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The Bettering of The Orchard Pizza

February 12, 2019

The Orchard and I have history. Not nearly as much history as those families who have called the Capital Region home for generations, but history nonetheless. This is arguably Albany’s oldest tavern, and a little over a year ago, it switched hands.

But old pieces of Albany history don’t stay in the same family forever. The building that is now Rolf’s has been a butcher shop for over 100 years, but it’s only been Rolf’s since the 1960s. The Orchard has been a tavern since 1903, but its unique style of pizza didn’t appear until after prohibition when the place became Gorman’s Grill.

For years the Noonans kept the Gorman’s pizza recipe exactly the same. Brendan and Mike told me the story about beseeching the cheese manufacturer to keep producing the same block cheddar that crowns these rectangular pies.

Now, under new ownership, these signature ten-cut tavern pizzas have changed. The change is very very small. And I would argue it’s a change for the better. Before I’m accused of being a heretic, maybe I can take a few moments to explain.

The Orchard pizza has always been a mystery.

From those small cast iron pans, to that oily dough, to the cheddar cheese, one has to ask how it came to be. My hunch was that since the tavern served the rail yards, this pizza variations may have been influenced by the tavern pies of central Pennsylvania.

As curious as the pizza has been, I was dumbfounded to learn it was cooked at 450 degrees in a pizza oven. I mean why use a pizza oven if you’re going to cook it in a pan, and at a temperature easily achieved by any conventional oven?

The resulting pie was always oddly soft, especially the bottom crust, and most notably those pieces in the center of the pie. It was more like cheese bread than anything one might call pizza, and I always made a point of eating those center pieces first, because the longer those sat on the plate, the softer and limper they would become.

A well known secret for better pizza at The Orchard was to ask for it well done.

What this would do is send the pizza back into the oven for a second bake. After its time in the pan at 450, it would be slid out onto a peel, and finished off on the oven floor to crisp up the bottom. Although, to be fair, there were a few people who actually preferred the pizza in its soft and squishy state. Brendan Noonan was one of them.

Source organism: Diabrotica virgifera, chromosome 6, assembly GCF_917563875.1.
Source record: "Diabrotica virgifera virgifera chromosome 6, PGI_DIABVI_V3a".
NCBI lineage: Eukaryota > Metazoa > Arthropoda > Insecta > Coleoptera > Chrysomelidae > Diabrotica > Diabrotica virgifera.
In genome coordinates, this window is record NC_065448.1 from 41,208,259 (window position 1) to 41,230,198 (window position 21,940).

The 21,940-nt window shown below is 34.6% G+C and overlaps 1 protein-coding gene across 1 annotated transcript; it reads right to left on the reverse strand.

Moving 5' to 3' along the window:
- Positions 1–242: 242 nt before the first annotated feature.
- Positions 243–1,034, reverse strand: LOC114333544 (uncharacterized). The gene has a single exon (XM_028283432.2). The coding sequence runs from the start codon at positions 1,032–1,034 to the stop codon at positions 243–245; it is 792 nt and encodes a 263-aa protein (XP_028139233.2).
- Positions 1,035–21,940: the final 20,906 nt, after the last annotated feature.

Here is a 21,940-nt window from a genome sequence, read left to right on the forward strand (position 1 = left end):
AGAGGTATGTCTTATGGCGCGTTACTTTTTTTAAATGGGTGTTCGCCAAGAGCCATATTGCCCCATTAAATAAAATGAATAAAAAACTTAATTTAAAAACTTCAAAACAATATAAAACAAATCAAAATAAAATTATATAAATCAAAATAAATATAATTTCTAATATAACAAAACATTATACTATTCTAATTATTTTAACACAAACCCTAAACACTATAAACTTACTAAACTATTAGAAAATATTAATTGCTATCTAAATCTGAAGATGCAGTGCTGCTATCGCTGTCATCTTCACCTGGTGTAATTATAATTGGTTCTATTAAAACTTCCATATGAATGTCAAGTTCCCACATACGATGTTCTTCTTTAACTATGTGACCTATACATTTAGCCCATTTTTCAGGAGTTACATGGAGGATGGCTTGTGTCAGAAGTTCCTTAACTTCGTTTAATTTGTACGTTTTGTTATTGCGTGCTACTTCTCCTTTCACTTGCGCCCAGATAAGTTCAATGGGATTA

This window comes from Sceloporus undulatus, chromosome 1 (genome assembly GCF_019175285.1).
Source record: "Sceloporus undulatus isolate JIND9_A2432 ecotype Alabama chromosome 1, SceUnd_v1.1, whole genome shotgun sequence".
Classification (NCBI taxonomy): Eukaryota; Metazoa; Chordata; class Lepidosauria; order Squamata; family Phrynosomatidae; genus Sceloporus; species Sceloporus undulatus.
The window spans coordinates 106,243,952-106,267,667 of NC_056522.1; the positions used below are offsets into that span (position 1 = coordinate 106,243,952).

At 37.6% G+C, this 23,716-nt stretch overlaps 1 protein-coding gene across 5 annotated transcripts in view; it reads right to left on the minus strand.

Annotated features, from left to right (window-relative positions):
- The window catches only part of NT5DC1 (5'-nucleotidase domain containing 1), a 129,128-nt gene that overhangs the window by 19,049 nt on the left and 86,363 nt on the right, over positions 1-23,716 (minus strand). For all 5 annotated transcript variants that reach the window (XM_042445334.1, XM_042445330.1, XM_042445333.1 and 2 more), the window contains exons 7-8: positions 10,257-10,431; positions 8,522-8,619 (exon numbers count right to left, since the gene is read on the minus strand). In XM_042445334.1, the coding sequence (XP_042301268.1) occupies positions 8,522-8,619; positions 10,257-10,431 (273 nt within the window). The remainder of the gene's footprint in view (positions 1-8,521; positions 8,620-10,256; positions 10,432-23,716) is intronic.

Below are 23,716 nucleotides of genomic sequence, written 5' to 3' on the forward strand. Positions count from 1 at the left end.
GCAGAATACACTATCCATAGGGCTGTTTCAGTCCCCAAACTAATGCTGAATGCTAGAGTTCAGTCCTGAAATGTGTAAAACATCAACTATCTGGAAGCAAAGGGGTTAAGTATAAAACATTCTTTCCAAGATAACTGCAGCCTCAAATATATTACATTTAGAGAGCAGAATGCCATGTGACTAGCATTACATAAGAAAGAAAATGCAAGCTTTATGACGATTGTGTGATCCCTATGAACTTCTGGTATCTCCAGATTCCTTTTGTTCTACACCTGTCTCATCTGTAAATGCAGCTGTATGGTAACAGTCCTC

And it’s these precious few who are going to be out of luck.

The new owners decided to crank the pizza oven up to 525 degrees, and get that bottom crust crispy in the first place. After the Tour de Wings, I decided to give it a go. And the white garlic, broccoli, ricotta pie was probably the best pizza from The Orchard I had ever had.

Of course, my palate was shot from all those wings. The creaminess of the ricotta was exactly what I needed at the moment. Like a fool, I did not take any pictures of the underside of the crust. I guess I’ll just have to return. But just look at those crisp and toasty outer edges. That’s new and delicious.

Without a doubt, it takes some chutzpah to mess around with a pizza recipe which has been drawing people in for the better part of a century. Even tinkering around with the oven temperatures and times is a big deal. Some might suggest the original recipe should be enjoyed for what it was. I can’t imagine people had great dental plans in the late 1930s/early 1940s and a soft, deeply filling, and comforting pizza probably really hit the spot.

But nothing ever stays the same. Things evolve. They update to modern tastes. And if The Orchard pizza is better now than ever before, it may even draw some people to check out this delicious piece of Albany culture and history.

3 Comments leave one →
  1. Beck permalink
    February 12, 2019 11:07 am

    Really, Daniel! Noonans, not Noonan’s! I’d expect one as fussy as you to be more careful about grammar.

    Broccoli ricotta pie is a favorite of me and my son. I’ve lived in the Albany area since 2001 and haven’t been to the Orchard. I really should. That looks delicious!

    • February 12, 2019 11:10 am

      Fixed. Thank you. The last 12 hours have been… let’s just say… challenging. Thank you for your patience reading through an admittedly hastily published piece.

  2. Benjamin M. permalink
    February 12, 2019 11:41 am

    What? No mention of our faux-Hawaiian pizza? Are you ashamed to admit it was on the same table as your broccoli pizza? Even with the sauce left off it was still pretty good. YUM!

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